Using an Agile approach to software development can increase collaboration and expedite the time to market. So how exactly is agile helping us deliver the working software with priority features sooner while providing the highest possible value to our customers?
Here’s a brief summary of Agile project management and how we use it at Sunrise Integration for effective project management and customer collaboration.
Agile Project Management
Agile project management is an iterative approach to managing software development projects. It focuses on breaking down large projects into more manageable tasks, which are completed in short iterations throughout the project life cycle called “sprints.” It focuses on continuous releases and incorporating customer feedback with every iteration.
Sunrise Integration uses the Scrum framework of Agile project management.
What is Scrum?
Scrum is a framework of rules, roles, events, and artifacts used to execute projects using Agile principles. It helps teams and organizations generate value through collaborative adaptive solutions for complex problems. Let's review some of the roles needed for this process.
A scrum team comprises of Product Owner, Scrum Master & Development team
The product owner works with the customer to understand the project requirements and prioritize them as per the business value for the customer. They represent the customer’s best interest and has the ultimate authority over the final product.
This person is a facilitator and responsible for arranging the daily meetings. They protect the team from distractions allowing them the flexibility in the process and helps improve team interactions, and maximize productivity. The project manager often takes on the role of Scrum master in scrum framework.
Development teams are cross-functional, with all the skills necessary to create a product Increment. Scrum recognizes no titles for development team members, regardless of the work being performed by the person. Individual members may have specialized skills and areas of focus, but accountability belongs to the development team as a whole.
Development team size
The ideal size for a development team is between 3 and 9 people; this does not include the Scrum Master and Product Owner.
The product backlog is an ordered list of all the potential project requirements and tasks necessary to implement those project requirements. It represents all items that should be implemented in the project but it doesn’t guarantee the implementation of any of those requirements. The product owner maintains the product backlog on an ongoing basis making sure it is well defined and prioritized as per the business value.
The sprint backlog is the collection of product backlog items selected for delivery in the sprint. It includes the project requirements and subtasks necessary to implement the requirements.
The increment is the collection of the product backlog Items that meet the team’s definition of done by the end of the sprint. The product owner may decide to release the increment or build upon it in future depending on the sprint items.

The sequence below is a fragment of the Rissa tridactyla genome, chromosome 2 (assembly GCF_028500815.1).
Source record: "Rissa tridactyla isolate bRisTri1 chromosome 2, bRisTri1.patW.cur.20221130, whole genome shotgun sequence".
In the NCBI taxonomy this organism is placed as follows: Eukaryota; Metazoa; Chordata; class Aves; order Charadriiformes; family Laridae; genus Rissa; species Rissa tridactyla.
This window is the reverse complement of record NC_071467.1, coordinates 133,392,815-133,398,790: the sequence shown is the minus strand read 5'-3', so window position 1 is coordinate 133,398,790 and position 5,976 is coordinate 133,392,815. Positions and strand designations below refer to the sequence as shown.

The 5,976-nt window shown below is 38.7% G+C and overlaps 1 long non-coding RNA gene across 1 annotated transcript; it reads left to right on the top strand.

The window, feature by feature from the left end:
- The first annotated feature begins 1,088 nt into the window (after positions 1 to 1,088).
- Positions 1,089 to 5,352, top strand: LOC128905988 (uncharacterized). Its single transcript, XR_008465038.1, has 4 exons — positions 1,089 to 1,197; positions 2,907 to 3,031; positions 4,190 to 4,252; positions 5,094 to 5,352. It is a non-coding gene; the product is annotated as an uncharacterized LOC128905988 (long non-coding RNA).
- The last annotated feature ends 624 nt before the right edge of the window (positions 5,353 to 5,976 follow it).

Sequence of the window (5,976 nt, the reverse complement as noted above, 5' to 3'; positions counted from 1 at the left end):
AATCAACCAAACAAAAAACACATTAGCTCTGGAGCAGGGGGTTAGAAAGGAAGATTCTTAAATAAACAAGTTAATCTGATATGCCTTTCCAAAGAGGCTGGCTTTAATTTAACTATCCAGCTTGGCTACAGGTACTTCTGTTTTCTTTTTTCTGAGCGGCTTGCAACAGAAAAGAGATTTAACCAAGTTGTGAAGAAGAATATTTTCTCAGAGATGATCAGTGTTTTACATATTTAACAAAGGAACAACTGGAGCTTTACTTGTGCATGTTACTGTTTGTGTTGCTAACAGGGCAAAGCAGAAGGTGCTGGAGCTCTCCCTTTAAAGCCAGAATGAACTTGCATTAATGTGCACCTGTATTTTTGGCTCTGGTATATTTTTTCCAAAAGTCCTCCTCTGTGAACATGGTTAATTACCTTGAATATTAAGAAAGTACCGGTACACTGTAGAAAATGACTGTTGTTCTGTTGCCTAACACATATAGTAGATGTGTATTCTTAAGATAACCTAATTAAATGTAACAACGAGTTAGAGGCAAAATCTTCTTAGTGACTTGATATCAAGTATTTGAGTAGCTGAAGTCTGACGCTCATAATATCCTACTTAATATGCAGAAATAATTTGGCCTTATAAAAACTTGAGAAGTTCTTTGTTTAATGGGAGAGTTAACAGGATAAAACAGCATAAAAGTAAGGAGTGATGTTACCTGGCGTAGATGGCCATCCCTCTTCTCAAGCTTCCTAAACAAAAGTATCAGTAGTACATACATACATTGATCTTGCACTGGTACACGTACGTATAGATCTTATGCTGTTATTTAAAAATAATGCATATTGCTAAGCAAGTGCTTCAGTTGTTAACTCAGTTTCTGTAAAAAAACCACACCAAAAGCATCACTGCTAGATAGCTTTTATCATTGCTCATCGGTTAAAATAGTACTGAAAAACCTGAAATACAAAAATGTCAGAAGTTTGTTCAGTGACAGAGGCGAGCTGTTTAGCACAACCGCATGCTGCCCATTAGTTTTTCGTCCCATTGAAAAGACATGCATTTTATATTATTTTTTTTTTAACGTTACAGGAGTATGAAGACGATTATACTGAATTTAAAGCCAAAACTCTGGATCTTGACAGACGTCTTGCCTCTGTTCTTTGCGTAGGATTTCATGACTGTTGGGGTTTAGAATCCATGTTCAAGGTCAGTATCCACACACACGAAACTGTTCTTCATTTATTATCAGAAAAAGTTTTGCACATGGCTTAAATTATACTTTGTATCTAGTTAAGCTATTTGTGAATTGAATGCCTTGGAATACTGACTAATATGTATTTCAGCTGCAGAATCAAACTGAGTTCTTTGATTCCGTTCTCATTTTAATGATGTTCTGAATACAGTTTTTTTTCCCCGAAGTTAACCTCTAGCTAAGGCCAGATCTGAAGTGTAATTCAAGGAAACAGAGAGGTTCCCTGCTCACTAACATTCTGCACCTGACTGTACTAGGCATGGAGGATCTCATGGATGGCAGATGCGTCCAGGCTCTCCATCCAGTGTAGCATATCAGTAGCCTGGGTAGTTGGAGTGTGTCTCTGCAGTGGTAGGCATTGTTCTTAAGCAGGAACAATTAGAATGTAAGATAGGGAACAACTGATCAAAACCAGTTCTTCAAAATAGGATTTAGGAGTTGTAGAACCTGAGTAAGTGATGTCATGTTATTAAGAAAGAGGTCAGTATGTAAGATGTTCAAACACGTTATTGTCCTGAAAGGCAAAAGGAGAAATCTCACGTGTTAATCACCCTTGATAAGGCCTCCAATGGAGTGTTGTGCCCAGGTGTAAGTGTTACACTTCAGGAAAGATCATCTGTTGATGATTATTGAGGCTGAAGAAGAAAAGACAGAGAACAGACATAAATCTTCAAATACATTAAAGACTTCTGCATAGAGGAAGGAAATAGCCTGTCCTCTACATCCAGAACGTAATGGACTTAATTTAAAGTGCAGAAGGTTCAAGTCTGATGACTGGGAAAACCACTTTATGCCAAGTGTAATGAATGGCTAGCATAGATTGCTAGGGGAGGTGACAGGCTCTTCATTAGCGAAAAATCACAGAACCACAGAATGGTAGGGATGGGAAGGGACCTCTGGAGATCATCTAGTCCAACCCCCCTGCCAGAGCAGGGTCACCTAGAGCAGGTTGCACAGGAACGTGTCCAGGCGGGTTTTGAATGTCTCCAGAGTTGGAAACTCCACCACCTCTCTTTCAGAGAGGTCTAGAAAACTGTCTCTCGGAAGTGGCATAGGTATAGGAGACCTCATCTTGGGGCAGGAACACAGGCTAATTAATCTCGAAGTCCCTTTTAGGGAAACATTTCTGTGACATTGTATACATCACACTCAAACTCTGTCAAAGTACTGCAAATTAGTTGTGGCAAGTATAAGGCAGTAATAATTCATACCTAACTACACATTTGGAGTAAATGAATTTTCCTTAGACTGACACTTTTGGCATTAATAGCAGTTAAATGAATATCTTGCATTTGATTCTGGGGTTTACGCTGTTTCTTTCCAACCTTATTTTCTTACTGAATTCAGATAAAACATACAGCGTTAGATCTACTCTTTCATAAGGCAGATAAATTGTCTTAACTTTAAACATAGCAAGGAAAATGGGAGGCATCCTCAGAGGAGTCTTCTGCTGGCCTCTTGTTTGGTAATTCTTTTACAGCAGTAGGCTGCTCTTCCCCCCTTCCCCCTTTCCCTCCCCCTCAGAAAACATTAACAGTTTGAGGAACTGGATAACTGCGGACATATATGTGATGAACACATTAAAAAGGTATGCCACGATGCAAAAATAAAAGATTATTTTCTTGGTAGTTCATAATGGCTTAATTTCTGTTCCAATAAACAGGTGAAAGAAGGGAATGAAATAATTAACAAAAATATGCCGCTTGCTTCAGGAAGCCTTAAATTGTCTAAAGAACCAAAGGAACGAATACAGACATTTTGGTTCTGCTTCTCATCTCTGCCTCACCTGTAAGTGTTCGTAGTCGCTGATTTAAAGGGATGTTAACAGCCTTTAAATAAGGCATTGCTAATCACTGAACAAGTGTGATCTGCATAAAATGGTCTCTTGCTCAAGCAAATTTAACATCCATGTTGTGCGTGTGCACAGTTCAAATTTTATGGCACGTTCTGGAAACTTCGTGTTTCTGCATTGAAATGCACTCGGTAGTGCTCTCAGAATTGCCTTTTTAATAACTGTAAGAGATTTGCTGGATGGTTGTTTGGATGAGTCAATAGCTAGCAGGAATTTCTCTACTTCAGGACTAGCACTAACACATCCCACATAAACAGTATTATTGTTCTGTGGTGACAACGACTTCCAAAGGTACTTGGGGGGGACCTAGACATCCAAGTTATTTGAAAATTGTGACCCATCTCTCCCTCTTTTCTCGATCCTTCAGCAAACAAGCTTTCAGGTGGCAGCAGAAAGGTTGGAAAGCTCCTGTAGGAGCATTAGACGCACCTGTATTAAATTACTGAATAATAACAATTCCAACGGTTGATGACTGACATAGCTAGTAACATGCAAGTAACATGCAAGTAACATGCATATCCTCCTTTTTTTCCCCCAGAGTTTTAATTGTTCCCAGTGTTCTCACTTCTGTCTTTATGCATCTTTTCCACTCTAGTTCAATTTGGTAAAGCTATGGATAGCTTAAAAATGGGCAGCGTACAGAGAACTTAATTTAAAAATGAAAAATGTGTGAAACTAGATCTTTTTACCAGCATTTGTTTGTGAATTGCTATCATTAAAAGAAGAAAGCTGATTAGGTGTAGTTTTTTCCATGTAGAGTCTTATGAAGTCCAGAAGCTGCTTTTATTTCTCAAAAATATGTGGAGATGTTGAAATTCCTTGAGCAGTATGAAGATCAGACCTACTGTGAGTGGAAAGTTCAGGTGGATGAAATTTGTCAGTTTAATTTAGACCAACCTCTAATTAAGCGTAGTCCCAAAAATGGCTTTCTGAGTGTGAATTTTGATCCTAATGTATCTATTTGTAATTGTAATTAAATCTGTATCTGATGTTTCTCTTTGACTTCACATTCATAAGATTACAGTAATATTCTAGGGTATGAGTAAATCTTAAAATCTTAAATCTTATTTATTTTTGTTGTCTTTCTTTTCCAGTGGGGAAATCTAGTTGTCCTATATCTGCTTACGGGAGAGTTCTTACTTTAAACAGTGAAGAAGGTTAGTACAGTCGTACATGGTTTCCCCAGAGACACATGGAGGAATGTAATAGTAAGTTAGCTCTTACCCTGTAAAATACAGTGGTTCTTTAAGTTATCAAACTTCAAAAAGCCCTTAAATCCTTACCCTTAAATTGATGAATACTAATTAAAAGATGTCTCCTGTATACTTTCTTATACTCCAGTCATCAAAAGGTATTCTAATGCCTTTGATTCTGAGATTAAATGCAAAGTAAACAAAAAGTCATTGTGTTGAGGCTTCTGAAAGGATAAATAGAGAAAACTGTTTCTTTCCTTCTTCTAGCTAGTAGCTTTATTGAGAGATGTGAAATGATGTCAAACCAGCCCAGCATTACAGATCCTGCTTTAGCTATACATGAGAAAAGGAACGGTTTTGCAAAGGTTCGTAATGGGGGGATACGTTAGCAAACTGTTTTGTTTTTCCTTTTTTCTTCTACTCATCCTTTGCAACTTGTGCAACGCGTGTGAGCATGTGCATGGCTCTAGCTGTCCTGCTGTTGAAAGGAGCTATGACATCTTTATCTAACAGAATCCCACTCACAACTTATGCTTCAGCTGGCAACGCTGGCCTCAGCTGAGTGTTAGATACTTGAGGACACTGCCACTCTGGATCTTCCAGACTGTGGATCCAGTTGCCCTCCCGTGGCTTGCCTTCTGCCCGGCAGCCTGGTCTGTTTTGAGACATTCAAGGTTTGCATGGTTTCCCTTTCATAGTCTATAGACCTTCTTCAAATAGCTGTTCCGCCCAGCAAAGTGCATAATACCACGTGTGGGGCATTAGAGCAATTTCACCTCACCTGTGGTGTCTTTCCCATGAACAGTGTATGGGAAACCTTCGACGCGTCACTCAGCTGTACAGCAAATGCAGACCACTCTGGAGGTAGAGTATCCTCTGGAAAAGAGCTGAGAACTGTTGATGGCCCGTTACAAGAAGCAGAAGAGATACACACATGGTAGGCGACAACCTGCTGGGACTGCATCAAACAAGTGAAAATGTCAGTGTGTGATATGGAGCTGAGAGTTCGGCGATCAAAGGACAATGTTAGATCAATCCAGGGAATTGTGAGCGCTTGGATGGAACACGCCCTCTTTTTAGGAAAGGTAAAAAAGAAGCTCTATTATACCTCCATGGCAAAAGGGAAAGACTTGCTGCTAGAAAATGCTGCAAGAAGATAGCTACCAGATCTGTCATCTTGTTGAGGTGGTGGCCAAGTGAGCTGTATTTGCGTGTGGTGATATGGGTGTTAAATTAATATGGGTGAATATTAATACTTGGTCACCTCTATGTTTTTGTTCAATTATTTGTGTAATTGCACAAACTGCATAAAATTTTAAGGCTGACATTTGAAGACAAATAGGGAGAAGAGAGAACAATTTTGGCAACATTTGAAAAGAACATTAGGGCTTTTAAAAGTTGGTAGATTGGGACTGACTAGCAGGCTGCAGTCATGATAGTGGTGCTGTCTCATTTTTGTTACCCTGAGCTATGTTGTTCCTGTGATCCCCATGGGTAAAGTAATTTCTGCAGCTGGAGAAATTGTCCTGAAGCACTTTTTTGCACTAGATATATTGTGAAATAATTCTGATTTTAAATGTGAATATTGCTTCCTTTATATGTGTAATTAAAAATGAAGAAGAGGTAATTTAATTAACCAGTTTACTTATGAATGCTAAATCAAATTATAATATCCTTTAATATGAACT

Definition of Done
The definition of done is a team’s shared agreement on the criteria that a product backlog Item must meet before it is considered complete.
Sprints are generally short, running over days or weeks; they're typically one to four weeks long. We use 1-week sprints to deliver projects where each sprint's goal is to build the most important features first in order to release a potentially deliverable product. More features are built into the product in subsequent sprints and are adjusted based on stakeholder and customer feedback between sprints.
Backlog grooming is the process of refining outstanding backlog items, breaking big items into smaller tasks and prioritizing those which need to be tackled first. The team also makes sure the prioritized backlog items are clearly understood by everyone including the requirements, risks, estimation of efforts, complexity, implementation strategy/approach and the acceptance criteria.
In this meeting, the scrum team determines which backlog items will be worked on in the next sprint. This is a collaborative meeting to prepare the sprint backlog and the dev team picks the items to work on defining the sprint goal (deliverables at the end of respective sprint).
Daily Stand-up: Every day during the sprint period, the team will meet daily to discuss the progress of the sprint backlog, challenges, and what will be worked on next. This meeting should only be 15 minutes long and further discussions should be taken outside of the meeting.
In the Sprint Review meeting, the team demonstrated the functionality completed at the end of the sprint and stakeholders (including customer) provides feedback on deliverables. This frequent opportunity for inspection and adaptation ensures that customer expectations are met often and value is delivered consistently.
The goal of retrospective meetings is to allow the team to reflect on past sprints and determine which processes went well and provide suggestions on the way to improve future sprints. It serves as an opportunity for the development team to inspect and adapt its own processes, ensuring that it functions smoothly in the high-performance world of Agile development.
By focusing on responding to changes quickly, as well as collaborative and cross-functional teams, Agile helps ensure that even in turbulent environments, teams can deliver high-quality solutions faster and more efficiently. We find that this approach yields better results for our clients and our team members than traditional methods of development.